Bachelor of Science (BS)
April 23, 2017
School of Nursing
This paper will focus on the effects of maternal substance use on the gestational development of neonates. The research for this paper will be gathered through a systematic review of the literature, which will include both quantitative and qualitative peer-reviewed articles published within the last six years. The articles will be gathered using databases including CINAHL and EBSCO. The research will include many substances that can have an effect on gestational development including alcohol, cannabis, amphetamines and opioids. The articles will not be limited to a specific maternal age range or ethnic or racial background, but rather all of the articles will include women who used substances at any point during their pregnancies. The demographics of the women and their socioeconomic status will be taken into consideration when analyzing the outcomes of the fetuses. For the purposes of this article, there will be a zero tolerance of substance use allowed during pregnancy and any use above zero would be considered abuse. The research will look into the roles of the women, their existing families and the physicians. The research will also explore the relationship between previous substance use and use during pregnancy. Some current research supports that there is a definite risk in healthy development of a fetus when substance use occurs during pregnancy. There are many outside factors, such as marital status, socioeconomic status and social class, that play a role in the resources available as well as the treatment provided to these women and fetuses. The goal of this study is to spread awareness of the effects of substance use during pregnancy and to help not only health care providers, but also women become more educated in the area, and therefore make more knowledgeable choices.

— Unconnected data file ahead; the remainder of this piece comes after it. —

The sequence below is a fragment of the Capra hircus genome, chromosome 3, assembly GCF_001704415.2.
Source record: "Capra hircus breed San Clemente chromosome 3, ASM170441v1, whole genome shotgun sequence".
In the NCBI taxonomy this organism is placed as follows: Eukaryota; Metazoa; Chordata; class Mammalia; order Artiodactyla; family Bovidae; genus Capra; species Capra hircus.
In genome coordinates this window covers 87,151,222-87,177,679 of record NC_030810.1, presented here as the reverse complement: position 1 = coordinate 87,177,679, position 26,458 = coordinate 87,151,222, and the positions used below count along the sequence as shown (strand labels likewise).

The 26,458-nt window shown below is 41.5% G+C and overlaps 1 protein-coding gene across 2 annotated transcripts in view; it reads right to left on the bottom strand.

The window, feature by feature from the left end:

McElligott, Kelly, "The Effects Of Maternal Substance Use On Gestational Development And Neonates" (2017). Honors Theses. 141.